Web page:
“The stuff we have to deal with on a daily basis is really difficult,” Lambert said.

Lambert asked where the news media was the rest of the year and during their many fundraisers, from selling hotdogs to a softball tournament to a chili cook-off.

“Nobody sees the positive things we do, the hundreds of families we help on a daily basis,” said Tabatha Medford, a current DSS social worker. “I apply myself in my job every day.”

So far, only one of the employees named has been put on leave — Craig Smith, a social worker with the agency since 2006 making $35,000 a year, who was directly involved in falsifying the records turned over to investigators, according to an SBI search warrant.

Smith told investigators he was acting on orders from his boss. His account of events suggested that the director and program manager knew his report was fabricated — namely that the child had been seen by a doctor when in fact she hadn’t.

But Lambert questioned Smith’s story. She said that supervisors can’t check on the accuracy of every statement in every report.

Lambert said anyone the state sends into run DSS won’t understand working in a small town or the unique culture here.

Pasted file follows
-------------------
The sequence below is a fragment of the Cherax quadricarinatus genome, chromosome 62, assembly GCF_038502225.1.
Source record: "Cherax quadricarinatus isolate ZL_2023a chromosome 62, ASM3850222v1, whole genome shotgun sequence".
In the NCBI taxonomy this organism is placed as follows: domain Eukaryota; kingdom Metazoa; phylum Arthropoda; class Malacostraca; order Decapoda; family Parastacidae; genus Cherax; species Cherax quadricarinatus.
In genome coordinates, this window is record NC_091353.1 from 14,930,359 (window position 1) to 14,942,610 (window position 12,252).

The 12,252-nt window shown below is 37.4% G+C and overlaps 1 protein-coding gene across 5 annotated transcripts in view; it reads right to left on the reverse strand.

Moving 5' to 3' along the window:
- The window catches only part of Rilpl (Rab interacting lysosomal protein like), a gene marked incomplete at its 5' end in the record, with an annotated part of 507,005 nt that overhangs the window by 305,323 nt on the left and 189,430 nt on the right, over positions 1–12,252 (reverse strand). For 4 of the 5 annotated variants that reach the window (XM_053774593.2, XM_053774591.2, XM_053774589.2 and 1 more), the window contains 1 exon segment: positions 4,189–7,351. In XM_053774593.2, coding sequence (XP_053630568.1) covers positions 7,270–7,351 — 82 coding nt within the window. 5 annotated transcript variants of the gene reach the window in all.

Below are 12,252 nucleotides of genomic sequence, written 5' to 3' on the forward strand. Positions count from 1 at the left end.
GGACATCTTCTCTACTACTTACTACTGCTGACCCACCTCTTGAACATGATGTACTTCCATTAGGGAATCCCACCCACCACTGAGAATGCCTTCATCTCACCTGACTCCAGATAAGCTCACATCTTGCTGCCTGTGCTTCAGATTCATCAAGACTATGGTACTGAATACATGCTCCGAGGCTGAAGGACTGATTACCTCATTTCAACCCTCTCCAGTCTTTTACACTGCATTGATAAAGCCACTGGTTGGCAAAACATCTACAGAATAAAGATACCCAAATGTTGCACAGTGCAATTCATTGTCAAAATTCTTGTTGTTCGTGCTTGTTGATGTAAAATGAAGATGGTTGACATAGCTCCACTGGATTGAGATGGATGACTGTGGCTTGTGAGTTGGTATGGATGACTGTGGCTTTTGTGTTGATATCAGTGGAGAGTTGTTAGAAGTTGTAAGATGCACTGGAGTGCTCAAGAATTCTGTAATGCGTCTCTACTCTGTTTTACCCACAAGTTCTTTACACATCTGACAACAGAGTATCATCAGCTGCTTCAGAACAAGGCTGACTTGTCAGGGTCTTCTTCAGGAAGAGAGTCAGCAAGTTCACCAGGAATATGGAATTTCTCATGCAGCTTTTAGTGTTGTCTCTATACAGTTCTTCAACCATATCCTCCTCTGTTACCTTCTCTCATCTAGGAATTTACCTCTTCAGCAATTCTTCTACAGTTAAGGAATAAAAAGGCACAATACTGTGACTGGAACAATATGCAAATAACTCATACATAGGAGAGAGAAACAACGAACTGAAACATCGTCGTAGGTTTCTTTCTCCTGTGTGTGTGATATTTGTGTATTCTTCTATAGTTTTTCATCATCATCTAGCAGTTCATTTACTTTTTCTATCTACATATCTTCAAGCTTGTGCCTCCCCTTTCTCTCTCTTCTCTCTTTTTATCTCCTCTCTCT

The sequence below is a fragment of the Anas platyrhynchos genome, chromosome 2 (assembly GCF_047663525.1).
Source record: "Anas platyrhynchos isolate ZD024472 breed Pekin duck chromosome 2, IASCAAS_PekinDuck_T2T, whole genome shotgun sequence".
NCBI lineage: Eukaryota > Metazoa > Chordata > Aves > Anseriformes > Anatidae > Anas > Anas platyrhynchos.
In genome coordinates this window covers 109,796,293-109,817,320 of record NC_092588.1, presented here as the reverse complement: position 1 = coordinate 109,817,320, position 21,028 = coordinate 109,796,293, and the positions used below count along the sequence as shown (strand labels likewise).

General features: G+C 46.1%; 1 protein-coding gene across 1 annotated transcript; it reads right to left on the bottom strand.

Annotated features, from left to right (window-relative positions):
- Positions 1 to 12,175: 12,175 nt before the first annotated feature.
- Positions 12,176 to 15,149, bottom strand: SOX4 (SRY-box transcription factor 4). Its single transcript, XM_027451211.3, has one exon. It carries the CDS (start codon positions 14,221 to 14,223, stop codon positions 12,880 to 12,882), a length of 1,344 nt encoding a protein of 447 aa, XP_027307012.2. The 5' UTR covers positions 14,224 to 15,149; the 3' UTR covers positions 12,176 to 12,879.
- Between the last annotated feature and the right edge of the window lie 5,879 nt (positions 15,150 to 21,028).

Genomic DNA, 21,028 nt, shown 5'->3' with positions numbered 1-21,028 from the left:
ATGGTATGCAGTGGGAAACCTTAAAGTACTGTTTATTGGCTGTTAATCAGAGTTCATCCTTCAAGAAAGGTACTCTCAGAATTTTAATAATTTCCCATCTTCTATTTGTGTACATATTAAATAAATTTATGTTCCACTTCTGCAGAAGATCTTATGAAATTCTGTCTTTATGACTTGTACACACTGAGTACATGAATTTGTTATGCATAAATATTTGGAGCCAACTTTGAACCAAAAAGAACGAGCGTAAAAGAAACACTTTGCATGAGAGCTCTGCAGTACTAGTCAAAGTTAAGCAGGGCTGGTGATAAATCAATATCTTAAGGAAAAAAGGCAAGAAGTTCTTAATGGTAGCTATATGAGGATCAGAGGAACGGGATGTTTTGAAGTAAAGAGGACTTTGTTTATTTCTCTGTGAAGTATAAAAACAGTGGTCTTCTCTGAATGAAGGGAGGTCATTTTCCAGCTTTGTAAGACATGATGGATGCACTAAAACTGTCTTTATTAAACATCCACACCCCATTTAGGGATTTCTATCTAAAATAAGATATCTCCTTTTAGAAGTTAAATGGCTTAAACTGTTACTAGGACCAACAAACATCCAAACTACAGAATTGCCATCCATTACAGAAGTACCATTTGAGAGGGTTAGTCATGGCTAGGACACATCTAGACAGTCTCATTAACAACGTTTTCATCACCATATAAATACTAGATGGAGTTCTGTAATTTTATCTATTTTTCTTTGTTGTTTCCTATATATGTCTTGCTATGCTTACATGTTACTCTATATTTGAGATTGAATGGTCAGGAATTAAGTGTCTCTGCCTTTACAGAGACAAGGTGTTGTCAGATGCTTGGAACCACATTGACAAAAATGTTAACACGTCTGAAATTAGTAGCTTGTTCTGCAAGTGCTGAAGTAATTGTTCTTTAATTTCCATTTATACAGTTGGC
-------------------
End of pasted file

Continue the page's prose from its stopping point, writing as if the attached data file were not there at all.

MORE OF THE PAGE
Tribe, county DSS agencies have complex relationship

By Quintin Ellison and Colby Dunn • Staff writers

The Eastern Band of Cherokee Indians is forced to rely on state social workers when it comes to protecting the tribe’s children from abuse and neglect.

That might change in the wake of Aubrey Littlejohn’s death. Some on the reservation are calling for the tribe to set up its own child- and adult-protection agency. Under the 1978 Indian Child Welfare Act, the tribe has the ability and federal right to do just that.

“I’ve been standing before tribal council ever since I’ve been in this position saying we need to take care of our own kids,” said Regina Rosario, program supervisor for Heart-to-Heart, a child-advocacy organization that works with tribal victims of child abuse.

This possibility was under discussion by tribal members and officials even before Aubrey’s death, Rosario said, in meetings held by the council’s social services committee.

Until — and if — that happens, the tribe and various county social service agencies must work together. Cases of suspected child abuse are handled by either Jackson or Swain counties for their respective portions of the reservation.

While Swain County DSS refused to speak to reporters about their role in Cherokee Bob Cochran, Jackson County’s DSS director, said the relationship between his county and the tribe is like any relationship in life: it requires good-faith work and thought.

“You have to maintain it,” Cochran said. “We also try to recruit and keep Native American staff. But, even when we can’t, we work hard to have our folks posted down there (in Cherokee) so they can develop those relationships.”

Cochran has six employees assigned to Jackson County’s portion of the reservation. Some are enrolled members of the Eastern Band. Five of the six Cherokee-dedicated workers report to an office each day that is physically located on the Qualla Boundary.